Yesterday's catastrophic outage at Amazon Web Services (AWS) has left the industry pondering whether the world has become too reliant on the giant, which accounts for approaching half of the public cloud market.
AWS blamed the mega outage, which lasted five hours, on glitches with its S3 storage service in its Northern Virginia datacentre.
The failure took out vast chunks of the internet and even left Amazon unable to update its own AWS status dashboard. Adobe's cloud services, Amazon's Twitch Docker, GitHub, iFixit, Kickstarter, Slack and Yahoo Mail were all known to be affected, as well as various Internet of Things devices.
Although the outage should not be taken as a black market against public cloud, it will invite questions over whether AWS customers are too reliant on the giant, which accounts for 40 pence of every £1 spent on public cloud, said Bob Tarzey, services director at analyst house Quocirca.
"The first thing to say is this is news because it's not that common a thing to happen at Amazon," Tarzey (pictured) said.
"Something serious has happened, and it's bad news. But we can over-react to stories around public cloud outages, forgetting that these issues are occurring on a daily basis at enterprises and that this is a relatively rare occurrence. It'll only be a gift to Azure and Google until they have a similar outage in a month or six months."
"But we are becoming more and more reliant on a single vendor, and that is worth scrutinising," Tarzey added. "If there are services on the internet that have gone down because they are completely reliant on Amazon, you have to ask two questions. Firstly, were they spreading themselves broadly enough across Amazon's infrastructure? And secondly, should you be reliant on a single cloud provider, or should you fail over to a second public cloud platform or use a hybrid mix of in-house and public cloud?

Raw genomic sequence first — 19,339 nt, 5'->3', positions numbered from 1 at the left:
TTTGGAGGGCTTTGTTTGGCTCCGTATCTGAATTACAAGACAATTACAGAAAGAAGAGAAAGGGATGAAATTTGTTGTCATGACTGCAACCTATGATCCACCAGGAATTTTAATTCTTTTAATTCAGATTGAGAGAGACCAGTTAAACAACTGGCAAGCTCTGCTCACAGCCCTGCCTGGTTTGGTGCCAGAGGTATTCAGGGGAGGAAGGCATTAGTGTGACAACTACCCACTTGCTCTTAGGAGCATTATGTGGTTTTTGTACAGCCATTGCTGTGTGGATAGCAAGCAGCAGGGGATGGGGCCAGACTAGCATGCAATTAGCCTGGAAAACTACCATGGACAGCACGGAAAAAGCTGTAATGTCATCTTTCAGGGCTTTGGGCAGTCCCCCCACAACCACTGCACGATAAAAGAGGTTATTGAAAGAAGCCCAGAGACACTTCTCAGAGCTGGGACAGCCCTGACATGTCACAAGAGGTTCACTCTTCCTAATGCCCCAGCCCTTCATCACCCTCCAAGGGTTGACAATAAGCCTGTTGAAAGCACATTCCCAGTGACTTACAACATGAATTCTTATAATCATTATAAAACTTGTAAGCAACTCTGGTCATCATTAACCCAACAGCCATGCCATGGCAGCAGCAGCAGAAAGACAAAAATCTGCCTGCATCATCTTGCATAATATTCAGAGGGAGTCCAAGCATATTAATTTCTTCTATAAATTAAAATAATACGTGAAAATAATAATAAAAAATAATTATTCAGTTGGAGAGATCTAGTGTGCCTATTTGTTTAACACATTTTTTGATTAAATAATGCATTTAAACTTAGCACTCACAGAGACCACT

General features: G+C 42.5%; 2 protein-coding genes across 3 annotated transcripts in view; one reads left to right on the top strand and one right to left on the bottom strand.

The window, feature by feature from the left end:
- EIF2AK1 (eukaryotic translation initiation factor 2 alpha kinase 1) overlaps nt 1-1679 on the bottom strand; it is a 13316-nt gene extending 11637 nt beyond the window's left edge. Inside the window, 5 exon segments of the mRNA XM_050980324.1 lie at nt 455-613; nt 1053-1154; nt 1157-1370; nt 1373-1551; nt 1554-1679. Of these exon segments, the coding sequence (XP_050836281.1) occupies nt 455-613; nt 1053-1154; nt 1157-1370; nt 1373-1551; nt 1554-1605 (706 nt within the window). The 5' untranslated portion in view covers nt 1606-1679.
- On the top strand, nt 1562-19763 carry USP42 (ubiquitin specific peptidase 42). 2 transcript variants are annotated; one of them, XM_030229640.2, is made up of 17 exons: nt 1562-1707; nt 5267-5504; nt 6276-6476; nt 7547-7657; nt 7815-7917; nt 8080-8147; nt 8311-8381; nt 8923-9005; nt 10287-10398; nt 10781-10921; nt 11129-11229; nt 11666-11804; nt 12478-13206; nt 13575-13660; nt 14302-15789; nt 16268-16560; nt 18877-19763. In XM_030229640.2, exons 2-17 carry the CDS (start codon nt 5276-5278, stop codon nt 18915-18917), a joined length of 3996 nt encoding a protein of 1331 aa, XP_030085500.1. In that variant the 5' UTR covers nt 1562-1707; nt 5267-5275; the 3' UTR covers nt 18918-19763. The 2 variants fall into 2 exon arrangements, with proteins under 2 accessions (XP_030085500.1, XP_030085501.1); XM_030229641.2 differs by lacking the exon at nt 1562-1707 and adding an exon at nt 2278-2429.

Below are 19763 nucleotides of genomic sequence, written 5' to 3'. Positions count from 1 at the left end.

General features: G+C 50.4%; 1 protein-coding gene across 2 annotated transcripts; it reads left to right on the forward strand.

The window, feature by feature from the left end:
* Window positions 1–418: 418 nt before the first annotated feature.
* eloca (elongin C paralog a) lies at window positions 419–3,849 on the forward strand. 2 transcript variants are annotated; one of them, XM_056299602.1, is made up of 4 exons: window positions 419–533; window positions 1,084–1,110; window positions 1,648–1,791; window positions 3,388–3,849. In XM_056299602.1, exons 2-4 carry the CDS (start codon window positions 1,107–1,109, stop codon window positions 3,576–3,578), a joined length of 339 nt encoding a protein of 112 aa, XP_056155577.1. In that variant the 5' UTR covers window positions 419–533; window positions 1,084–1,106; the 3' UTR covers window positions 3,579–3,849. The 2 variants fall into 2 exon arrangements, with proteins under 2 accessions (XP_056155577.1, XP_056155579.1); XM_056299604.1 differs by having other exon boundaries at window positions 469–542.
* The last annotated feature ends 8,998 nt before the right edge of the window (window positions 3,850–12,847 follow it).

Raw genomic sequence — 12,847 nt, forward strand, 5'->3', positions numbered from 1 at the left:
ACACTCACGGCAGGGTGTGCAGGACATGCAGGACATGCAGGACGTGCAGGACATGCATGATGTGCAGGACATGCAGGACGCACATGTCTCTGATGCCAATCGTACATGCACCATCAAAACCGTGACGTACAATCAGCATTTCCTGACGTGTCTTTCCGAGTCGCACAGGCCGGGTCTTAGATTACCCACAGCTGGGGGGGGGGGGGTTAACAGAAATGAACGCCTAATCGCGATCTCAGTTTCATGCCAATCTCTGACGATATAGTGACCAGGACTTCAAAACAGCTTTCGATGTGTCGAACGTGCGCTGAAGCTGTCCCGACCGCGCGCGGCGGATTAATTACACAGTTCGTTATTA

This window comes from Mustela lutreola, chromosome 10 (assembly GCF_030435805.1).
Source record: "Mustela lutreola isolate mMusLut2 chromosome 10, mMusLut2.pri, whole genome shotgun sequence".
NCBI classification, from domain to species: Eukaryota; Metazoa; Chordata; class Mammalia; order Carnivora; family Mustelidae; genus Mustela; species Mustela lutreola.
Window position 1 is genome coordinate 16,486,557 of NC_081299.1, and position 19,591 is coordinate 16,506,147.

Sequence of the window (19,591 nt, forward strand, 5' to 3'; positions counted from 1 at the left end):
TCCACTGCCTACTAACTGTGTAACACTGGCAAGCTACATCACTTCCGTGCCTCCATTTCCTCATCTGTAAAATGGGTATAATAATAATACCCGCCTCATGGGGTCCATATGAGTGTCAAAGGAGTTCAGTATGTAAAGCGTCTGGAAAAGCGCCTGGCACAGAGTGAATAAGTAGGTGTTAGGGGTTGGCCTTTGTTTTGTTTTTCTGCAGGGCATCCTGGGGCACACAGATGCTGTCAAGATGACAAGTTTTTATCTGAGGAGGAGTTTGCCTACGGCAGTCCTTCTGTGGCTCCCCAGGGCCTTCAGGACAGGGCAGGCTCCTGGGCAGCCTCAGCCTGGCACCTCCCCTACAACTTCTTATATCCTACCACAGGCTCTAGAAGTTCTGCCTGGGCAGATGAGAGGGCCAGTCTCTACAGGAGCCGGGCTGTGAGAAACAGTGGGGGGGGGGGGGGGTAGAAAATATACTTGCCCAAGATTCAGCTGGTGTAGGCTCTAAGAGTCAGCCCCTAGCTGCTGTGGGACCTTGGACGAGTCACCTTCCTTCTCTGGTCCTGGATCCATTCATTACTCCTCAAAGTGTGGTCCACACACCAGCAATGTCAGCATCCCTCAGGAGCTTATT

"We should never assume public cloud providers will never go down, and maybe this will make people take stock and ask whether we are expecting too much of a single cloud provider."
Shawn Moore, CTO of web experience platform Solodev, agreed that AWS customers should spread their risk even within AWS, claiming that although the failure impacted an estimated 20 per cent of the internet, many businesses weren't affected.
"The difference is that the ones who have fully embraced Amazon's design philosophy to have their website data distributed across multiple regions were prepared. This is a wakeup call for those hosted on AWS and other providers to take a deeper look at how their infrastructure is set up and emphasises the need for redundancy - a capability that AWS offers, but it's now being revealed how few were actually using," Moore said.
Chris Cox, AWS alliance lead at AWS partner KCOM, said: "AWS has 16 regions, comprising of 42 Availability Zones running over 70 services. Admittedly S3 is an important, core service to lose, but considering the vast scale of AWS, I would say that rather than be a cause for concern, the short duration of this incident should be seen in the context of the otherwise incredible resilience of the AWS platform and their ability to resolve issues in very short timescales. Our advice to customers is to always follow AWS best practice guidelines in architecting resilience into their solutions."
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